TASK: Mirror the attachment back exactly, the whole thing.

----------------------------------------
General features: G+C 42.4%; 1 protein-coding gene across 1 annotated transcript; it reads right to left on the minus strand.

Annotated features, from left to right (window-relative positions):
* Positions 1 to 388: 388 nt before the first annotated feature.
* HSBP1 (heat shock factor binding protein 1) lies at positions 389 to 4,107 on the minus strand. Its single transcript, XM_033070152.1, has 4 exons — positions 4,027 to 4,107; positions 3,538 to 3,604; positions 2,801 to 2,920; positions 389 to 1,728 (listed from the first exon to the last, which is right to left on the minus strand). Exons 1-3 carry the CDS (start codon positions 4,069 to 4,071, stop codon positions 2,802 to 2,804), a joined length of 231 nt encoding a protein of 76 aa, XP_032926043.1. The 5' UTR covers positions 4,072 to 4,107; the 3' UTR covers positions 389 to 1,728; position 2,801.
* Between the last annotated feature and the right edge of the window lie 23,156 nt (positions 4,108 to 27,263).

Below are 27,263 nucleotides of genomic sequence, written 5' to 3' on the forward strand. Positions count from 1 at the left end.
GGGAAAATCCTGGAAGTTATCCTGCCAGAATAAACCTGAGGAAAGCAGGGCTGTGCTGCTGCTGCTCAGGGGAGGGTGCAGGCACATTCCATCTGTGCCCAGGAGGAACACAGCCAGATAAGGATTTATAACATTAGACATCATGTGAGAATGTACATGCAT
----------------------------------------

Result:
General features: G+C 42.4%; 1 protein-coding gene across 1 annotated transcript; it reads right to left on the minus strand.

Annotated features, from left to right (window-relative positions):
* Positions 1 to 388: 388 nt before the first annotated feature.
* HSBP1 (heat shock factor binding protein 1) lies at positions 389 to 4,107 on the minus strand. Its single transcript, XM_033070152.1, has 4 exons — positions 4,027 to 4,107; positions 3,538 to 3,604; positions 2,801 to 2,920; positions 389 to 1,728 (listed from the first exon to the last, which is right to left on the minus strand). Exons 1-3 carry the CDS (start codon positions 4,069 to 4,071, stop codon positions 2,802 to 2,804), a joined length of 231 nt encoding a protein of 76 aa, XP_032926043.1. The 5' UTR covers positions 4,072 to 4,107; the 3' UTR covers positions 389 to 1,728; position 2,801.
* Between the last annotated feature and the right edge of the window lie 23,156 nt (positions 4,108 to 27,263).

Below are 27,263 nucleotides of genomic sequence, written 5' to 3' on the forward strand. Positions count from 1 at the left end.
GGGAAAATCCTGGAAGTTATCCTGCCAGAATAAACCTGAGGAAAGCAGGGCTGTGCTGCTGCTGCTCAGGGGAGGGTGCAGGCACATTCCATCTGTGCCCAGGAGGAACACAGCCAGATAAGGATTTATAACATTAGACATCATGTGAGAATGTACATGCAT